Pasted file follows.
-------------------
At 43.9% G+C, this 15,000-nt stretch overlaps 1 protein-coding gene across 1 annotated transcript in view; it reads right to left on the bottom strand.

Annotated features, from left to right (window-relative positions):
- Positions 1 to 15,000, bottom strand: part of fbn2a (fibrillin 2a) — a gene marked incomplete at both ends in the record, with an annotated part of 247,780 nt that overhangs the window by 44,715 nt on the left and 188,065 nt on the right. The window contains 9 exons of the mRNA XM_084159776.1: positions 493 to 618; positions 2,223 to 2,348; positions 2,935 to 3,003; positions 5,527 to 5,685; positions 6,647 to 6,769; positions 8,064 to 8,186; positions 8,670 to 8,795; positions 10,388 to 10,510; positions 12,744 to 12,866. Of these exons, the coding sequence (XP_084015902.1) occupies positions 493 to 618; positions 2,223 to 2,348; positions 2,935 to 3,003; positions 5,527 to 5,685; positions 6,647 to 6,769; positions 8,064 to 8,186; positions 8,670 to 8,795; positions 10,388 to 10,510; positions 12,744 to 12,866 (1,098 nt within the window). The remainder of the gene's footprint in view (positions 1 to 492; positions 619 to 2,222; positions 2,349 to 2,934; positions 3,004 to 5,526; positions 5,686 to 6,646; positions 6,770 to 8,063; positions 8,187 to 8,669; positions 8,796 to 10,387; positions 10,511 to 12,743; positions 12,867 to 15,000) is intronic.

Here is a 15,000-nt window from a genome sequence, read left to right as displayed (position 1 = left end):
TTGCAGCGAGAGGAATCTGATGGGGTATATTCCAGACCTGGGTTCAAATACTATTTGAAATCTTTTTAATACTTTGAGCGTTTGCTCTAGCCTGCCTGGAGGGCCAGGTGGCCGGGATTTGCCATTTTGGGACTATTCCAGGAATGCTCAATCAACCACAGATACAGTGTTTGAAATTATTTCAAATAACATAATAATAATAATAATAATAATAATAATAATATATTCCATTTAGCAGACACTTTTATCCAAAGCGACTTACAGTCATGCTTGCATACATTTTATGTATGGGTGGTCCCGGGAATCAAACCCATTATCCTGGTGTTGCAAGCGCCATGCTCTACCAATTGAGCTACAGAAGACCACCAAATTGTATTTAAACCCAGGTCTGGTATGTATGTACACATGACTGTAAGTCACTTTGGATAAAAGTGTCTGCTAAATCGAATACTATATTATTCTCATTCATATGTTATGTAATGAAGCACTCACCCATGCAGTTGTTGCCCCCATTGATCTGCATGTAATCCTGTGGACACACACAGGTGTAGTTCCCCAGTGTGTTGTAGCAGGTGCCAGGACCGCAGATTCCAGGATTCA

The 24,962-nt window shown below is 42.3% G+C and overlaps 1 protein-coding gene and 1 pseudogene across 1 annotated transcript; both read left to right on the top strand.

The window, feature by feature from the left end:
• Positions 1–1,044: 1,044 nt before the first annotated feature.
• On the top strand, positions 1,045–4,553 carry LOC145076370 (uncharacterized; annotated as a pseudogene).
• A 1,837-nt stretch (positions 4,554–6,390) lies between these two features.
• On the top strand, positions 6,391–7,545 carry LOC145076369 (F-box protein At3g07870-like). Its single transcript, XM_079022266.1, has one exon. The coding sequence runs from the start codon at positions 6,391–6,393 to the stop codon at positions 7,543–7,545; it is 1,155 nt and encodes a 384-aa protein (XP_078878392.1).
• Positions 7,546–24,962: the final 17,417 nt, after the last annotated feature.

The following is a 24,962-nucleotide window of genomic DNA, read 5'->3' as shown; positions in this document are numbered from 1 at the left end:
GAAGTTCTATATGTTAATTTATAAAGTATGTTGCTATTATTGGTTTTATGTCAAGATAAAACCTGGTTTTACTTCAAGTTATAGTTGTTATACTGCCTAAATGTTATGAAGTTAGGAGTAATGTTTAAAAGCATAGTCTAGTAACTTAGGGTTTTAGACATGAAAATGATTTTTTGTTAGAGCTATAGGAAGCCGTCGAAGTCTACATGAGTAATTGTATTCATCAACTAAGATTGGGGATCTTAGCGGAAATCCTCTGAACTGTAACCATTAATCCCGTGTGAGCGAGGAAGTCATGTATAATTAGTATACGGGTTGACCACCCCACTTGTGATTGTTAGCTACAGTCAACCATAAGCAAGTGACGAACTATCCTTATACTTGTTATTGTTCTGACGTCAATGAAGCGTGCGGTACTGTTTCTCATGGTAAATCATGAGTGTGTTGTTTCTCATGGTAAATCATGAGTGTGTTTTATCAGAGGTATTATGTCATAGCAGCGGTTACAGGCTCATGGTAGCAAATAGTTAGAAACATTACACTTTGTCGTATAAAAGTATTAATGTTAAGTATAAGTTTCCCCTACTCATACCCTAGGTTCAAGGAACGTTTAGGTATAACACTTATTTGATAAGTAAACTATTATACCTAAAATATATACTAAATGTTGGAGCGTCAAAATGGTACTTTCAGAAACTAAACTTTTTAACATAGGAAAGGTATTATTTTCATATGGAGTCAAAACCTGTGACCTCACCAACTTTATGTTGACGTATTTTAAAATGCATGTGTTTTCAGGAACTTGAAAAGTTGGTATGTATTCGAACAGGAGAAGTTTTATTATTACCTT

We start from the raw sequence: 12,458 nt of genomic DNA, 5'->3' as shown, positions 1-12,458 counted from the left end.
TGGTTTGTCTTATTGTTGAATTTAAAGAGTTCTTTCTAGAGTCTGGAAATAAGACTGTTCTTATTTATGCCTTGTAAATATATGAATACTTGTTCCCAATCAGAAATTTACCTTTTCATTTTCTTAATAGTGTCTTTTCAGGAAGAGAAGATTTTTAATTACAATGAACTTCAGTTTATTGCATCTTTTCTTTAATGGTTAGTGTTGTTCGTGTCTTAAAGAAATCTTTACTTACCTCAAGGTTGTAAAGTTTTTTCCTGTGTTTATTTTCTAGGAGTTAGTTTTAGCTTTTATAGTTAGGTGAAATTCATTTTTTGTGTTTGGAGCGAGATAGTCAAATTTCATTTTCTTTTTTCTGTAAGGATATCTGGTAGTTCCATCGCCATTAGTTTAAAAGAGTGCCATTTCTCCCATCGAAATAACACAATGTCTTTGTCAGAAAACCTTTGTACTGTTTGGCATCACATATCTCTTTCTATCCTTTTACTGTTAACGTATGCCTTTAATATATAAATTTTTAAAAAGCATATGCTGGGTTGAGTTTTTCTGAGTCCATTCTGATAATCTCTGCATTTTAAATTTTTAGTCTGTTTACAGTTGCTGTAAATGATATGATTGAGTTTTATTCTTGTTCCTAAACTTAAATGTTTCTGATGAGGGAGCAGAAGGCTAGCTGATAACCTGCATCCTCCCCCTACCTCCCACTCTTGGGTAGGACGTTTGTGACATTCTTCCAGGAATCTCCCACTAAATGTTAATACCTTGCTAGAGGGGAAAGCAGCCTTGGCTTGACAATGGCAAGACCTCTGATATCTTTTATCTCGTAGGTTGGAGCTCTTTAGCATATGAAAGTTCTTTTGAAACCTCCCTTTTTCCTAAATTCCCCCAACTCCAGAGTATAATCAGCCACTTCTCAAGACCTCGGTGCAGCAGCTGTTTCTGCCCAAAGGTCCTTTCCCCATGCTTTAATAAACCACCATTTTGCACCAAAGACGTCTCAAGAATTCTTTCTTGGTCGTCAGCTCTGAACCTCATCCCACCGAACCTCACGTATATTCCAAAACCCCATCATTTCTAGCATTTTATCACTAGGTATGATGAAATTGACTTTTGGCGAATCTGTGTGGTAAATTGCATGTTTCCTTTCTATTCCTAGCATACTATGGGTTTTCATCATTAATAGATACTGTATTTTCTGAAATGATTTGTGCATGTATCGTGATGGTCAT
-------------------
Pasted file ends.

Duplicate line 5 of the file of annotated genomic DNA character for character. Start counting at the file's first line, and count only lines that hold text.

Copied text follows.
TTGCAGCGAGAGGAATCTGATGGGGTATATTCCAGACCTGGGTTCAAATACTATTTGAAATCTTTTTAATACTTTGAGCGTTTGCTCTAGCCTGCCTGGAGGGCCAGGTGGCCGGGATTTGCCATTTTGGGACTATTCCAGGAATGCTCAATCAACCACAGATACAGTGTTTGAAATTATTTCAAATAACATAATAATAATAATAATAATAATAATAATAATATATTCCATTTAGCAGACACTTTTATCCAAAGCGACTTACAGTCATGCTTGCATACATTTTATGTATGGGTGGTCCCGGGAATCAAACCCATTATCCTGGTGTTGCAAGCGCCATGCTCTACCAATTGAGCTACAGAAGACCACCAAATTGTATTTAAACCCAGGTCTGGTATGTATGTACACATGACTGTAAGTCACTTTGGATAAAAGTGTCTGCTAAATCGAATACTATATTATTCTCATTCATATGTTATGTAATGAAGCACTCACCCATGCAGTTGTTGCCCCCATTGATCTGCATGTAATCCTGTGGACACACACAGGTGTAGTTCCCCAGTGTGTTGTAGCAGGTGCCAGGACCGCAGATTCCAGGATTCA